It is a tradition for many businesses along Austin Street and Metropolitan Avenue to distribute candy.
Rachel Kellner, co-owner of the historic Aigner Chocolates at 103-02 Metropolitan Avenue, is also a co-founder of Metro Village of Forest Hills, a small business alliance.
“Our initiative created posters again this year to distinguish which businesses will be participating. There will be at least 20, although many more will likely do so. Kids wait all year to celebrate Halloween, and now that I have a little one, I see the excitement he experiences just thinking about it. We started brainstorming his costume months ago,” she said.
“I love being part of a community that celebrates that joy from the businesses on Metropolitan Avenue to the houses on Burns Street, and all the decorations and candy in between.”
Some apartment buildings really know how to party.
Elsie Stark will portray the “Howard Winter Witch” on Halloween at the Howard Apartments from 5 to 8 p.m.
“She will be flying in on her broomstick to land at 99-32 66th Road. The witches are all sisters of the same family,” Stark said.
Since 2015, the Green Witch, the White Rainbow Witch, and the Old Creepy Witch have visited.
She explained, “Every year, the Howard staff follows the witch’s request for setting up the witch’s cauldron and creating a special spooky place for kids to pick up treats and even take pictures with the visiting witch’s sister, either on the lawn or the porch. Our four-legged friends get treats as well. Children are imaginative, and when adults join in, it takes them back to their childhood. It’s a fun bonding experience.”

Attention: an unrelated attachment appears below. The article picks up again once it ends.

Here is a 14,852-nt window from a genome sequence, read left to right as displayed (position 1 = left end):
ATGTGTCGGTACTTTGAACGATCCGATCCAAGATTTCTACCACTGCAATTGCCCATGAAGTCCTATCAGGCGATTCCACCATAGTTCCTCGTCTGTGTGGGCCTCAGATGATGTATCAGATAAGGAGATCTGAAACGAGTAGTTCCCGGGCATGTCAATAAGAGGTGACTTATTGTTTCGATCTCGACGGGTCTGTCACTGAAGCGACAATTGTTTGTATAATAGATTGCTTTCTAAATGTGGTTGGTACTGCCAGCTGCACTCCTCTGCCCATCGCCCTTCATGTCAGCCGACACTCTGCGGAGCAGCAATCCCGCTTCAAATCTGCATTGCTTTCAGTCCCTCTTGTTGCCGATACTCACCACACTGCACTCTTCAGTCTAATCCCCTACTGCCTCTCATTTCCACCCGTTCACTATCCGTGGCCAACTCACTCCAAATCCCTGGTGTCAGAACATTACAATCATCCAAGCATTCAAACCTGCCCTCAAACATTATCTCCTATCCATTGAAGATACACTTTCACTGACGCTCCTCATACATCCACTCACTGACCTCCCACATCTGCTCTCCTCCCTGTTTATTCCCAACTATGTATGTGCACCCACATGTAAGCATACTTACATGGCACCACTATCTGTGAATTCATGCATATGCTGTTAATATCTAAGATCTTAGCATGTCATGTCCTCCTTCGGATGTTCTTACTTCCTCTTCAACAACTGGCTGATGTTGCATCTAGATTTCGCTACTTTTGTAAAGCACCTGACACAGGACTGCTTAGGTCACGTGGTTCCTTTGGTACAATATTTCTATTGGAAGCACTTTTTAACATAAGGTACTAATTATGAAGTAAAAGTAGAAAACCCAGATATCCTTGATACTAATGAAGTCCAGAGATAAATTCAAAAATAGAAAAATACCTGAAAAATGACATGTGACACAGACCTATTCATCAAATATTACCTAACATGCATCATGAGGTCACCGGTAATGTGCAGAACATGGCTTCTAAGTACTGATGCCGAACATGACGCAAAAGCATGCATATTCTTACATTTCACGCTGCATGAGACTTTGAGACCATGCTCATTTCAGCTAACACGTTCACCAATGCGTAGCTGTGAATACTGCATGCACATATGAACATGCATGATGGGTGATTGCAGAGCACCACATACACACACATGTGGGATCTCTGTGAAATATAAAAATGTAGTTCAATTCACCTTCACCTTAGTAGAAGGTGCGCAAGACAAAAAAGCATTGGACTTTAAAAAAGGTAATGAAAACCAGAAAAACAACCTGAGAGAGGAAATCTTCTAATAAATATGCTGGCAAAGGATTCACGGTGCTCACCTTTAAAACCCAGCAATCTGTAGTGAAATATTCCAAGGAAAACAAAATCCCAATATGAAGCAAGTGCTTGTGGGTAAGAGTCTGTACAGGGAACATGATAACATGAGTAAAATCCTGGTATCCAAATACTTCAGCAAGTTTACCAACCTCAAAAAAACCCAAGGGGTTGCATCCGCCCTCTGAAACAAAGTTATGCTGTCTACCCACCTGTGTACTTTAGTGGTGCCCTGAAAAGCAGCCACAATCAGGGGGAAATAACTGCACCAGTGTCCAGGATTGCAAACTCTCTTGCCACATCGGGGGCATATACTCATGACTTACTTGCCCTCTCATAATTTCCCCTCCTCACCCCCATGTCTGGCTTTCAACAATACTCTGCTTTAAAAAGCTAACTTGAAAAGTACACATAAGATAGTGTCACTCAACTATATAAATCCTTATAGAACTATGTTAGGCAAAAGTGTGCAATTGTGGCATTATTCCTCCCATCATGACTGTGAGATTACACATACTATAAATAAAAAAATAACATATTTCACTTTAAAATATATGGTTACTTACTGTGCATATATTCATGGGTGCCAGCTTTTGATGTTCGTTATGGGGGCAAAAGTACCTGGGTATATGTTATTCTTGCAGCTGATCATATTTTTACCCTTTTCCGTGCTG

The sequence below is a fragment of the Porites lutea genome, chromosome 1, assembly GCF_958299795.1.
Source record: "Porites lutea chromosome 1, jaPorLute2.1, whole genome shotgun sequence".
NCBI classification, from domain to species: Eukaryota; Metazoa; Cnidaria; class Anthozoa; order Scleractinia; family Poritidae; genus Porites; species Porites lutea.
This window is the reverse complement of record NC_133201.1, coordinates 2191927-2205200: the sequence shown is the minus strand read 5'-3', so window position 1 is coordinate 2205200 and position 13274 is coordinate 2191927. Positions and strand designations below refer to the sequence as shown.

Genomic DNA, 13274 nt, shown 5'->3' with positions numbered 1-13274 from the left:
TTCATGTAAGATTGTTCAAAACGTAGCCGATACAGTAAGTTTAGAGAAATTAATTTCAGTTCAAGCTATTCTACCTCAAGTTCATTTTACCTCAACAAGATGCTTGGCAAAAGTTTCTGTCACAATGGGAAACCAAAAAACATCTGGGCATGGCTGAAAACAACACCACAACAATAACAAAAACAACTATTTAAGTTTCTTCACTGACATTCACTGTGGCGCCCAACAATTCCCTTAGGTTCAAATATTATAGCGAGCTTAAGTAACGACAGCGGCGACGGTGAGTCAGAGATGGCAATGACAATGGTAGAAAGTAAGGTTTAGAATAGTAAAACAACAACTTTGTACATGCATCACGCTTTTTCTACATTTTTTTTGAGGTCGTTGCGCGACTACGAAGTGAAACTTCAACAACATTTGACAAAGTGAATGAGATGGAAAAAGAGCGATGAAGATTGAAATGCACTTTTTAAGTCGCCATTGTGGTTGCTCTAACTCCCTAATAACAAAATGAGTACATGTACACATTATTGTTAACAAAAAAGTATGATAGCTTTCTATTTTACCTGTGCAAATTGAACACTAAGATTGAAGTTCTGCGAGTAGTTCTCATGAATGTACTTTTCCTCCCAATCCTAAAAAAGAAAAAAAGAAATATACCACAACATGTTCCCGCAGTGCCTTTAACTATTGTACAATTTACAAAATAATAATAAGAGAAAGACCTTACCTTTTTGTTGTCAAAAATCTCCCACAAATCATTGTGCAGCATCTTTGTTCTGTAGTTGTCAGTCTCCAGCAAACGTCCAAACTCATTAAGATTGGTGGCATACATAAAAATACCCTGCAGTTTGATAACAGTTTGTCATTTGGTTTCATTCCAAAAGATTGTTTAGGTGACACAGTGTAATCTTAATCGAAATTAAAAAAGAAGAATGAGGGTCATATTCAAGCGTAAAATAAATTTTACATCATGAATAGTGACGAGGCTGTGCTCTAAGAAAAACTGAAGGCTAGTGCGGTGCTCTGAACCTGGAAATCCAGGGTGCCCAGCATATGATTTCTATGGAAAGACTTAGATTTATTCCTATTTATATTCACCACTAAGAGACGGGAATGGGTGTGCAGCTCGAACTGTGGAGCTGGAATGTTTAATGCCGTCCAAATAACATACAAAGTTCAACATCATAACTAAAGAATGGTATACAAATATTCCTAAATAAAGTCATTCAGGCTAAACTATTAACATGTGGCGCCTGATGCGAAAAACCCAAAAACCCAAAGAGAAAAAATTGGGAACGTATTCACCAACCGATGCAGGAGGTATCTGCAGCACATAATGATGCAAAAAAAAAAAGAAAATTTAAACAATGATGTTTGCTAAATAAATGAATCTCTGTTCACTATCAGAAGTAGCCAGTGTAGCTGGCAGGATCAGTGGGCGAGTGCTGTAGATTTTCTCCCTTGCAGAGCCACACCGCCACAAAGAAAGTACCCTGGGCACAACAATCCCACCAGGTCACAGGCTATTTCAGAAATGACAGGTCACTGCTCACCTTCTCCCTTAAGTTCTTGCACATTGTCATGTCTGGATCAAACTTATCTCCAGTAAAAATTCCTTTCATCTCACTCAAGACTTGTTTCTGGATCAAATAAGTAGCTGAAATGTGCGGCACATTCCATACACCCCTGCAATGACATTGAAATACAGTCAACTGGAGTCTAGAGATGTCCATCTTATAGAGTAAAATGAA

No expense was spared in the name of creative decorations and neighborliness for some homeowners of Forest Hills Gardens, particularly along the Burns Street rowhouses, east of Ascan Avenue.
It is a tradition for huge audiences of children and adults to casually parade around in costume, go trick-or-treating and snap photos in front of Halloween showstopper homes featuring everything from skeletons climbing up facades and graveyards to ghostly encounters in trees and lighting spectaculars.
Nearby, one of the most “spooktacular” homes can be found at 87-23 69th Avenue between Metropolitan Avenue and Sybilla Street.
“We began decorating in 2007 and added more every year, until it grew into what it is now. Halloween is about having fun and not taking the world too seriously,” said Frederic Sandy, who originated the “31 Days of Halloween” and begins decorating on the first day of fall.
“People can stop by anytime in October to take pics. The best gift our community and beyond has given us is their participation in the ‘100 Pumpkin Challenge,’ where we ask folks to drop off their creative carvings, so we can add to our display,” he added. “The more jack-o’-lanterns we receive, the better it makes our house stand out. The first year we did that was in 2020, which symbolized having the community stand together in midst of all the negativity.” Behind-the-scenes, he and his family assemble decorations from the attic and garage.
“It creates a sea of props. This involves checking lights, changing batteries, replacing damaged props, shopping for good deals and day to day maintenance,” Sandy continued.
Halloween can be very interactive and educational.
Teacher Karen Silverman-Cohen, founder of “Karen’s Art In The Park,” will host a Halloween party at Ehrenreich-Austin Playground for young children on Oct. 28 at 10:30 a.m. for $30. Contact [email protected]l.com and pre-register.
“Halloween is a chance for the children and moms to come together. It’s very important after being home for so long to be a part of the community and not feel isolated,” Silverman-Cohen said.
“We will have a book and art project, music, sensory play, bubbles, a take home activity bag and much more. Every class is a learning experience, using all the senses, and is a great way to introduce young children to the art world.”
She can often be found in the park, teaching young children on weekday mornings.